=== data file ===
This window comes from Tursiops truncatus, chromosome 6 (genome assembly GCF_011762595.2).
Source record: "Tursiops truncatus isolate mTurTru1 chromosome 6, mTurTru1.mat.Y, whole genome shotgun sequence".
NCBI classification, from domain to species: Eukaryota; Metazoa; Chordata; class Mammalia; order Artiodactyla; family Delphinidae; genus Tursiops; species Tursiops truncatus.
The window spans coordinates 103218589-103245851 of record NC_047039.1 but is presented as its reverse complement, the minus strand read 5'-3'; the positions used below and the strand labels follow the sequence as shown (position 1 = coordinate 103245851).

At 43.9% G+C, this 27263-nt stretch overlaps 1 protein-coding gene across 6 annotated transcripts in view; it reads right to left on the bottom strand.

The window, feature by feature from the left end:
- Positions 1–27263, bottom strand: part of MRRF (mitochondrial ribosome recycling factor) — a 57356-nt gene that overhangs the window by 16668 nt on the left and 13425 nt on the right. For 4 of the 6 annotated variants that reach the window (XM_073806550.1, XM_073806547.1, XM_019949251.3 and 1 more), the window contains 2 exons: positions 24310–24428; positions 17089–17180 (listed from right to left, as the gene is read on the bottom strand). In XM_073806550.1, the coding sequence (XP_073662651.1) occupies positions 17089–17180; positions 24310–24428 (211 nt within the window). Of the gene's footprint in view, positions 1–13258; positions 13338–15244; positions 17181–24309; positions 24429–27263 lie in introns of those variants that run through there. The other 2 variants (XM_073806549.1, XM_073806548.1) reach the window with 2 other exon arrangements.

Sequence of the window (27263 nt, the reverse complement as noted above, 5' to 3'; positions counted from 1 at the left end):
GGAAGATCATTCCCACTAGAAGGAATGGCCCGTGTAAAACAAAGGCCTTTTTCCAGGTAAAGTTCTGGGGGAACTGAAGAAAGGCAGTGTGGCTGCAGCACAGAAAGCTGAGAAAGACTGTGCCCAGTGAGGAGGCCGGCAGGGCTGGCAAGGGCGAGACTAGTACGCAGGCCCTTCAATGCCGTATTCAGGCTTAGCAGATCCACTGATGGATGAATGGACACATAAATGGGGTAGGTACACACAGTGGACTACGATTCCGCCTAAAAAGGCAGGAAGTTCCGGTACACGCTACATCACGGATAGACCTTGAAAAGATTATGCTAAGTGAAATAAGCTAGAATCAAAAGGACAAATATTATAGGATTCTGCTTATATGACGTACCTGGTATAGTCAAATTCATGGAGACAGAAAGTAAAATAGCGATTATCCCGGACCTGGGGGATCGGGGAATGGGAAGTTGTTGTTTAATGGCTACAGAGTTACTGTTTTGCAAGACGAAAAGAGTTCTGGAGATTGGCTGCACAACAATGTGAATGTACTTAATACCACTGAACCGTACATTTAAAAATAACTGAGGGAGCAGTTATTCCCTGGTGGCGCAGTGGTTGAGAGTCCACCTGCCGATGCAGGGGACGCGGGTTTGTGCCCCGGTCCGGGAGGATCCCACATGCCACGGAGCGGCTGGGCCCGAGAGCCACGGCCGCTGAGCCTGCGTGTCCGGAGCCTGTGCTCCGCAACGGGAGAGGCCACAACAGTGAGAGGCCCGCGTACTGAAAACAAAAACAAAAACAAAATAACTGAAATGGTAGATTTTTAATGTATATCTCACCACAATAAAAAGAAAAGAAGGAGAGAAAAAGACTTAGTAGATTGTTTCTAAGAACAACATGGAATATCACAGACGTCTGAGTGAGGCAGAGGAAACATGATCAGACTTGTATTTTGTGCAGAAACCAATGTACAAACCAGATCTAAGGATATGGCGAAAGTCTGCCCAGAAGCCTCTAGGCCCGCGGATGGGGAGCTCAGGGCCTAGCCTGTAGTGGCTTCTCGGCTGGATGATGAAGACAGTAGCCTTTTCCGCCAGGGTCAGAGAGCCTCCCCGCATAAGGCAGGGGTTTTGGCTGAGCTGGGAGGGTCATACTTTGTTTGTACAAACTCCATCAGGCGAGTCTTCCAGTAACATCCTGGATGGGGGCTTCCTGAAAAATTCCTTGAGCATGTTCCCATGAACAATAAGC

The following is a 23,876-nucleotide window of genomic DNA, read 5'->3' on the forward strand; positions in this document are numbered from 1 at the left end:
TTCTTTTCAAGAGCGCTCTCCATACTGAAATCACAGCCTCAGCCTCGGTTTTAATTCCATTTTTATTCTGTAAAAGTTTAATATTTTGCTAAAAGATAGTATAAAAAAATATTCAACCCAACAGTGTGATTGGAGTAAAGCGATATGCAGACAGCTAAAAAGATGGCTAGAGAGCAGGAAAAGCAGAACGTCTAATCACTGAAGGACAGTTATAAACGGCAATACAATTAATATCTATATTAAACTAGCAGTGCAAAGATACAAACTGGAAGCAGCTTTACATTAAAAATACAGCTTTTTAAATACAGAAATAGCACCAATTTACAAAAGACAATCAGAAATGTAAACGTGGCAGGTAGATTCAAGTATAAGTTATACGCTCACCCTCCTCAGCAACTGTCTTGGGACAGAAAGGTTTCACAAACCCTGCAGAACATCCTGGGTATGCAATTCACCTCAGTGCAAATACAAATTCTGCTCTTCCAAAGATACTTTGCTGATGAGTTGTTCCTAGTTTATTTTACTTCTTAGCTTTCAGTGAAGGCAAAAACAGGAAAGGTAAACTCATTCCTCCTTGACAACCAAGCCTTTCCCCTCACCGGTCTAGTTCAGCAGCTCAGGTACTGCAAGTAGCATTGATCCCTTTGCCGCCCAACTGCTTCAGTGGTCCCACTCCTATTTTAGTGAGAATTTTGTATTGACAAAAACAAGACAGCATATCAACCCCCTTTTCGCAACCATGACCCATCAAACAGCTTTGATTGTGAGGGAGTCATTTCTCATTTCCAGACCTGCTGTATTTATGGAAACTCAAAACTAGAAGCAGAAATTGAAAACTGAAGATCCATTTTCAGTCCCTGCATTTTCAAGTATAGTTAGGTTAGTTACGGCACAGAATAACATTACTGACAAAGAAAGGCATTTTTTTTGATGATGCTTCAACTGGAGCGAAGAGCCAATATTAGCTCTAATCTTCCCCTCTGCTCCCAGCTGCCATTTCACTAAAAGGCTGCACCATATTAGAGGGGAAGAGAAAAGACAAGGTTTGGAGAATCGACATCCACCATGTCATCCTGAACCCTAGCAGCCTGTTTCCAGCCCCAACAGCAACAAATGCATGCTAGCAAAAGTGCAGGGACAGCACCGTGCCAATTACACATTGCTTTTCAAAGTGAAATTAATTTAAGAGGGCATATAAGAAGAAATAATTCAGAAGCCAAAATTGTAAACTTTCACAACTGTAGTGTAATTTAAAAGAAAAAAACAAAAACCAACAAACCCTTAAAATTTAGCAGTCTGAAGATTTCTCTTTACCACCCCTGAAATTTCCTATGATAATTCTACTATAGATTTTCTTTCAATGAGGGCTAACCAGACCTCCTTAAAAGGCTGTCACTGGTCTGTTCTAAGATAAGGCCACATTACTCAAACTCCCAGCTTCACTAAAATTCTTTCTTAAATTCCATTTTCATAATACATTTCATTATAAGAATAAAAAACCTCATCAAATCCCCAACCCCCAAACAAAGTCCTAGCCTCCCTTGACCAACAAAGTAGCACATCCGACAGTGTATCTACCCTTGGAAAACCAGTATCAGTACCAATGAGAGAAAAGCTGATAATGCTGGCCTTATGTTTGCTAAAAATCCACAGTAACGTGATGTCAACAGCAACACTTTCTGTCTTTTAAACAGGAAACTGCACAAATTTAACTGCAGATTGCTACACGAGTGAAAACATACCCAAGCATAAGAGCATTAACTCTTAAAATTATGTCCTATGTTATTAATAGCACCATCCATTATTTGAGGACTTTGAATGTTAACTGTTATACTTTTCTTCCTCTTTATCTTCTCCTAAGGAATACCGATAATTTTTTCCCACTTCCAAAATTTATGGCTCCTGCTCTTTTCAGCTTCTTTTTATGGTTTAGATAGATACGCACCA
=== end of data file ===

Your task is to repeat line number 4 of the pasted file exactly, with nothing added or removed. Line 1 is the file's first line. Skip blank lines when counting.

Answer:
The window spans coordinates 103218589-103245851 of record NC_047039.1 but is presented as its reverse complement, the minus strand read 5'-3'; the positions used below and the strand labels follow the sequence as shown (position 1 = coordinate 103245851).